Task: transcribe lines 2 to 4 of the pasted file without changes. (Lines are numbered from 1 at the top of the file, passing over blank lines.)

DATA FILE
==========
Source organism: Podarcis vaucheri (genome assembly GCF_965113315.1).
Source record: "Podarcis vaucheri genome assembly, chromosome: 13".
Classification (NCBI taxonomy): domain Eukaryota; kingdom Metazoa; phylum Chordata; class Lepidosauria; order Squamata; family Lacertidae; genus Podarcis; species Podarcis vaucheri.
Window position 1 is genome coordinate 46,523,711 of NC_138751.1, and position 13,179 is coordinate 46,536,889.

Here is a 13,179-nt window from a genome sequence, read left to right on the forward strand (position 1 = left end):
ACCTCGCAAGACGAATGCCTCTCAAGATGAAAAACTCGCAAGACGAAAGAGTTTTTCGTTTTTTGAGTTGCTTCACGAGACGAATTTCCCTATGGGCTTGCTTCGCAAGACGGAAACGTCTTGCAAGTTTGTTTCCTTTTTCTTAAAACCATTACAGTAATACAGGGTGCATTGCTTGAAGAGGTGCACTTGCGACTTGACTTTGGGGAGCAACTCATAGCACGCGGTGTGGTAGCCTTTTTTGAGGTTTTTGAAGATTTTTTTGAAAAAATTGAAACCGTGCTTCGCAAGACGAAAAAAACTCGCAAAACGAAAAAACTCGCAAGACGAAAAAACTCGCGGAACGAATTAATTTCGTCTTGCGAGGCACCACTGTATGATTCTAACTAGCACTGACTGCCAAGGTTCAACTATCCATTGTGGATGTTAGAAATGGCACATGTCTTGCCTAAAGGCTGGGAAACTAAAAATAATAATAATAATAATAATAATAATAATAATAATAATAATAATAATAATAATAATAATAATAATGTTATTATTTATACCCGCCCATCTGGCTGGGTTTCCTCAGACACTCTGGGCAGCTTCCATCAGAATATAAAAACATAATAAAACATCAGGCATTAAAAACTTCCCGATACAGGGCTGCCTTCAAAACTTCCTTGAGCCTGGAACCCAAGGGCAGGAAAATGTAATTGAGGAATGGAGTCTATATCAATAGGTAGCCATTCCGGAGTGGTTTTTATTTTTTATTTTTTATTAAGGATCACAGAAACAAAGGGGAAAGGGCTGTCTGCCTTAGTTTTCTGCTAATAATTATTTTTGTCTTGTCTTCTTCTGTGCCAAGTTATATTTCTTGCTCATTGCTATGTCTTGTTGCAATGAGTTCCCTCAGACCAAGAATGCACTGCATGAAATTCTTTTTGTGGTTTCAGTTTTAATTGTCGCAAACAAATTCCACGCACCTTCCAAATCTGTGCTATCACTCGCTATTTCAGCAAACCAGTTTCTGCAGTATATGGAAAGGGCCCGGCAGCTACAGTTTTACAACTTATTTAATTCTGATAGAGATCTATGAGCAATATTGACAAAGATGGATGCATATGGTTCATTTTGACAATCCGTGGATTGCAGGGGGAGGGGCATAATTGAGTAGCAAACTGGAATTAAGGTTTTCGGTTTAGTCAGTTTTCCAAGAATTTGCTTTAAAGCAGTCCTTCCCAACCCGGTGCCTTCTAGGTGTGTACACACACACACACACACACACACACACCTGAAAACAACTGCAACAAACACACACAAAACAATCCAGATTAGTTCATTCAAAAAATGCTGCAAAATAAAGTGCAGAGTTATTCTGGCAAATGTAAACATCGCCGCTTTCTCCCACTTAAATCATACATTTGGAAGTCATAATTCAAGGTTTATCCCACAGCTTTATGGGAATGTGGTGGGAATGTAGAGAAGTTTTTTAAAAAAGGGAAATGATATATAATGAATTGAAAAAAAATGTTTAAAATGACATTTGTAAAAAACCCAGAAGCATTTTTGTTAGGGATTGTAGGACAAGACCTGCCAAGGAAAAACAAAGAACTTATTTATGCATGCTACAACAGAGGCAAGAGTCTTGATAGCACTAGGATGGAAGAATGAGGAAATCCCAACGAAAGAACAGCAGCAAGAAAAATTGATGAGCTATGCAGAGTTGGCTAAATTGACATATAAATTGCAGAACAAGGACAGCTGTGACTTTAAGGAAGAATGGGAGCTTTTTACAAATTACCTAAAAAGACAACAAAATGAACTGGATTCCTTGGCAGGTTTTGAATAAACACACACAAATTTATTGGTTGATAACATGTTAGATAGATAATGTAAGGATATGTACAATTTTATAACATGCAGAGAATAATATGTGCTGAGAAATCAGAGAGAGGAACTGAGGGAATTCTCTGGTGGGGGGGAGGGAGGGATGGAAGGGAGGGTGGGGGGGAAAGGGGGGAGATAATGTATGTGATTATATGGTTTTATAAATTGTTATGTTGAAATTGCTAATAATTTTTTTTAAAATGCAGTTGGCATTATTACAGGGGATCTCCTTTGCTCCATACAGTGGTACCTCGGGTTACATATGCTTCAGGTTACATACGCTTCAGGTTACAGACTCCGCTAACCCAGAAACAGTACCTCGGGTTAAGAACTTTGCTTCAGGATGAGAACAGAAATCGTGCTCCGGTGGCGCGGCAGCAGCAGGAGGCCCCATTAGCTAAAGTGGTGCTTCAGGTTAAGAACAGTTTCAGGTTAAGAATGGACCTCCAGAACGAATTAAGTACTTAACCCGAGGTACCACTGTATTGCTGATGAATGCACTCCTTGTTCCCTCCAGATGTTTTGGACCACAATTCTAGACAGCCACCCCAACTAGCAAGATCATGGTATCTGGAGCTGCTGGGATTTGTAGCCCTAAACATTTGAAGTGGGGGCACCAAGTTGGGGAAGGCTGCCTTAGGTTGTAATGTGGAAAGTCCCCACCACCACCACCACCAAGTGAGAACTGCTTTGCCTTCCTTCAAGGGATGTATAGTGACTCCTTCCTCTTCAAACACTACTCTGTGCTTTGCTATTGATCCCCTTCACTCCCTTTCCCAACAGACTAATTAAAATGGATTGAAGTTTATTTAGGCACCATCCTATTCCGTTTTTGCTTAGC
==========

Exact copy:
Source record: "Podarcis vaucheri genome assembly, chromosome: 13".
Classification (NCBI taxonomy): domain Eukaryota; kingdom Metazoa; phylum Chordata; class Lepidosauria; order Squamata; family Lacertidae; genus Podarcis; species Podarcis vaucheri.
Window position 1 is genome coordinate 46,523,711 of NC_138751.1, and position 13,179 is coordinate 46,536,889.